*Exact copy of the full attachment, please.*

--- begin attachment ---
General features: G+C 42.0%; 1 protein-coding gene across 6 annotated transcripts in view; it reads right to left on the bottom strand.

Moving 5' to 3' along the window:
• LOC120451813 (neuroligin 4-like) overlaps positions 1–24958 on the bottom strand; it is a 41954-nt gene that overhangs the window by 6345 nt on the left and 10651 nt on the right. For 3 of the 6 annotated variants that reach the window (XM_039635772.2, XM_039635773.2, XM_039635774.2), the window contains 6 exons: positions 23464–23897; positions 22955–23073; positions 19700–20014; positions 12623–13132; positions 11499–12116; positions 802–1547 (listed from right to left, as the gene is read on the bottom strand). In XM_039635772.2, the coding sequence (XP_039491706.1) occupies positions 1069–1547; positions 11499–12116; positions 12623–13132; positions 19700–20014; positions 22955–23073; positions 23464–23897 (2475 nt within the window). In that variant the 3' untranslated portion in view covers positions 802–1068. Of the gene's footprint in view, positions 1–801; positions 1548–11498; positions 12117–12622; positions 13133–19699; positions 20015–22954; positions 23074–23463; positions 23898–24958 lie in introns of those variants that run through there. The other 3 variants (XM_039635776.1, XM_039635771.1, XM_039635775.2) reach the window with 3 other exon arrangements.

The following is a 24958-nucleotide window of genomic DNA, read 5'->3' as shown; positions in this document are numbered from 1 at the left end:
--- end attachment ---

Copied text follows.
General features: G+C 42.0%; 1 protein-coding gene across 6 annotated transcripts in view; it reads right to left on the bottom strand.

Moving 5' to 3' along the window:
• LOC120451813 (neuroligin 4-like) overlaps positions 1–24958 on the bottom strand; it is a 41954-nt gene that overhangs the window by 6345 nt on the left and 10651 nt on the right. For 3 of the 6 annotated variants that reach the window (XM_039635772.2, XM_039635773.2, XM_039635774.2), the window contains 6 exons: positions 23464–23897; positions 22955–23073; positions 19700–20014; positions 12623–13132; positions 11499–12116; positions 802–1547 (listed from right to left, as the gene is read on the bottom strand). In XM_039635772.2, the coding sequence (XP_039491706.1) occupies positions 1069–1547; positions 11499–12116; positions 12623–13132; positions 19700–20014; positions 22955–23073; positions 23464–23897 (2475 nt within the window). In that variant the 3' untranslated portion in view covers positions 802–1068. Of the gene's footprint in view, positions 1–801; positions 1548–11498; positions 12117–12622; positions 13133–19699; positions 20015–22954; positions 23074–23463; positions 23898–24958 lie in introns of those variants that run through there. The other 3 variants (XM_039635776.1, XM_039635771.1, XM_039635775.2) reach the window with 3 other exon arrangements.

The following is a 24958-nucleotide window of genomic DNA, read 5'->3' as shown; positions in this document are numbered from 1 at the left end: